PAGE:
This conditioning left a voice in my head that felt safer in a hospital birth with the right doctor. was. It is not because there are no skilled and caring doctors. Because you work within a for-profit system set up to protect your interests, your time and your money. Hospital systems are designed to serve as many people as possible as quickly as possible. Even if doctors want to, they are often unable to give the most vulnerable conditions the time, care, and personalized attention they need.

My first doctor barely made eye contact with me when I was two months pregnant.After 6 vials of my blood Accidentally After being pulled from my arm without apology (pure negligence), another doctor kicked me out of the exam room after 15 minutes for exceeding “a maximum of 2 question visits”. I have gone from doctor to doctor more times than I can count and have been disappointed, disappointed and in tears. I could not do it.

But whether my birth plan was ready or not, this baby was coming and the journalist inside me refused to give up. am. So I decided to educate myself and my community in real time by interviewing midwives like midwife maverick Jenny Joseph, one of Time magazine’s Women of the Year. Maternity. Exploring all my options in the support space unlocked a sense of empowerment. Defending myself means defending my baby, and other mothers are equally at a loss.

After much deliberation, at 36 weeks pregnant, I decided with the utmost confidence to pursue a home birth under the care of a black midwife at Kindred Space LA. Kindred Space LA is the only black woman-owned birthing center in Los Angeles. As I spent hours at my bedside during my prenatal appointment, drinking tea in Kindred’s garden, Kimberly Durdin, my midwife and co-owner of the space, threw me into a 9-pound safe. I developed a sense of self-confidence that led to divine birth. baby boy. Committing to midwifery care was the best decision I ever made. When I was at my most vulnerable, midwives took care of not only my body, but my spirit, mind, and family.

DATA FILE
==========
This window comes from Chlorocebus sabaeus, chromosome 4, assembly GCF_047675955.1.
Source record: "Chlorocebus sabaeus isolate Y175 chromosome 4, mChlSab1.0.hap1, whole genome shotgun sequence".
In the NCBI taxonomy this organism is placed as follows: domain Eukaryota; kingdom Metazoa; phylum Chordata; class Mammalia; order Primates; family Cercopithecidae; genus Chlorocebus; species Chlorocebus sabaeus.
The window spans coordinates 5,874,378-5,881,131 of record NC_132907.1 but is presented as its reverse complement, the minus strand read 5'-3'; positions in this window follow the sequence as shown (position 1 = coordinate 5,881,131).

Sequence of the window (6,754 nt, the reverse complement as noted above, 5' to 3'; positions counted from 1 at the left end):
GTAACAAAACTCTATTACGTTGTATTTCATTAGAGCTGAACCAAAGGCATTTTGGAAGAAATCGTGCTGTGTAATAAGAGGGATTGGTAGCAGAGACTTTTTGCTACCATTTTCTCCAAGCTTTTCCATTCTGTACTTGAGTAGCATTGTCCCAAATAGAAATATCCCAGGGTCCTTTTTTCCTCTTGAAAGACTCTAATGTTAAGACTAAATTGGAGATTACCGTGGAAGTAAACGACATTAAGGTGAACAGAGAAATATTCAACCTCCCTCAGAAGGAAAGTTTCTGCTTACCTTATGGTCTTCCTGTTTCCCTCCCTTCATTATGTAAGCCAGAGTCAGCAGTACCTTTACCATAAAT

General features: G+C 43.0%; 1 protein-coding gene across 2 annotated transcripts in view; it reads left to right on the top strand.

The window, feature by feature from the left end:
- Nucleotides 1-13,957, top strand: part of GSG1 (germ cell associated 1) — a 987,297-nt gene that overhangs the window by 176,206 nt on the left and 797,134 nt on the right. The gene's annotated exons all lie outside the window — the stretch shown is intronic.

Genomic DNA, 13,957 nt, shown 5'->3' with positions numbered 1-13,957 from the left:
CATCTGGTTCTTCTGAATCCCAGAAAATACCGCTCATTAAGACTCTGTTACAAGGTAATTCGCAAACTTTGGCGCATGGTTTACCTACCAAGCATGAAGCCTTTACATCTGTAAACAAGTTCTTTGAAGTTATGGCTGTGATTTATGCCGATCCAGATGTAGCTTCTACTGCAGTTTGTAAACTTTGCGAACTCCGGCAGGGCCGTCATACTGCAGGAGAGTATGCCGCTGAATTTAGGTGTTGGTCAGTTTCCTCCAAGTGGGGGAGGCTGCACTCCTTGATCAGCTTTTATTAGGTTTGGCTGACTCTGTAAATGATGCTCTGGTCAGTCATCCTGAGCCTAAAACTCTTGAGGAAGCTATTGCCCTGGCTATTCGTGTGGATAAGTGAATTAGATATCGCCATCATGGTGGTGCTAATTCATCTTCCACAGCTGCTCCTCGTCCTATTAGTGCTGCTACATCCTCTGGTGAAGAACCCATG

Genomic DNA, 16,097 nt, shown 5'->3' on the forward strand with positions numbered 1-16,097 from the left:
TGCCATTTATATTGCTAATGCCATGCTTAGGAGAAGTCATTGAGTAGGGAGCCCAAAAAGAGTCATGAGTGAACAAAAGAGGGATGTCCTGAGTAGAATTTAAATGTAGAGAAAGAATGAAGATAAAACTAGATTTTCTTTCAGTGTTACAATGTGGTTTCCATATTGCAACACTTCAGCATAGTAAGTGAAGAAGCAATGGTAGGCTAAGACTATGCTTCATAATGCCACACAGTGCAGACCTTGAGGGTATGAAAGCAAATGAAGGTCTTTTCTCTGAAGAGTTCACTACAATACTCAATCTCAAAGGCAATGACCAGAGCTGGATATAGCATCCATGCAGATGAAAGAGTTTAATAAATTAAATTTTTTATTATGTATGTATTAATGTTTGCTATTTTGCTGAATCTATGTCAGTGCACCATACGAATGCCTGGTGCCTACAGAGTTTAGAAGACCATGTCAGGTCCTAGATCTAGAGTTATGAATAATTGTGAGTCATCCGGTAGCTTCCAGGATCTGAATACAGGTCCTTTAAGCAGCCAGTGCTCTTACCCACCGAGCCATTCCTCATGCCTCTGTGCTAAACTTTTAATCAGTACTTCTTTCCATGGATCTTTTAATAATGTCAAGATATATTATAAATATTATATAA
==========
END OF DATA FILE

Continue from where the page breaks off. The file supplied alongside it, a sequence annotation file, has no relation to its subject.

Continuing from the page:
I just want to make it clear that I have absolutely no interest in perpetuating mommy wars of any kind.For God’s sake, what should I do? I am a mother who gave birth at home and started combo feeding my baby on the second day of life with formula. And that’s the point. Neither do we. It’s time to remove the tropes and the stigma so more birthers can stay alive to raise the babies we brought into this world.

Committing to midwifery care was life-changing for me. This same option should be readily available to all births, whether they deliver at home, in a birthing center, or in a hospital. And that’s exactly what this movement is fighting for.

We believe that by reframing this issue through the lens of hope, possibility and cooperation, we can improve outcomes. That’s why I’m telling my story. I hope it serves as a reminder that the journey of motherhood is not a monolith and that self-advocacy is a big piece in this problem-solving puzzle. Nothing will change if we don’t change the world and fight to increase access to information and resources that make alternatives more accessible.

Dealing with large system failures requires a multifaceted approach. Legislative changes, greater equity in access to community maternity workers both at home and in hospitals (including insurance companies supporting alternative maternity options), more resources for grassroots organizations, And many more companies will put resources behind this issue in the parenting space.

We cannot advocate for women without advocating for their right to a safe birth experience. Especially at a time when some Americans are losing the ability to judge when they become parents. The same systems that force people to become parents must take responsibility for keeping people alive.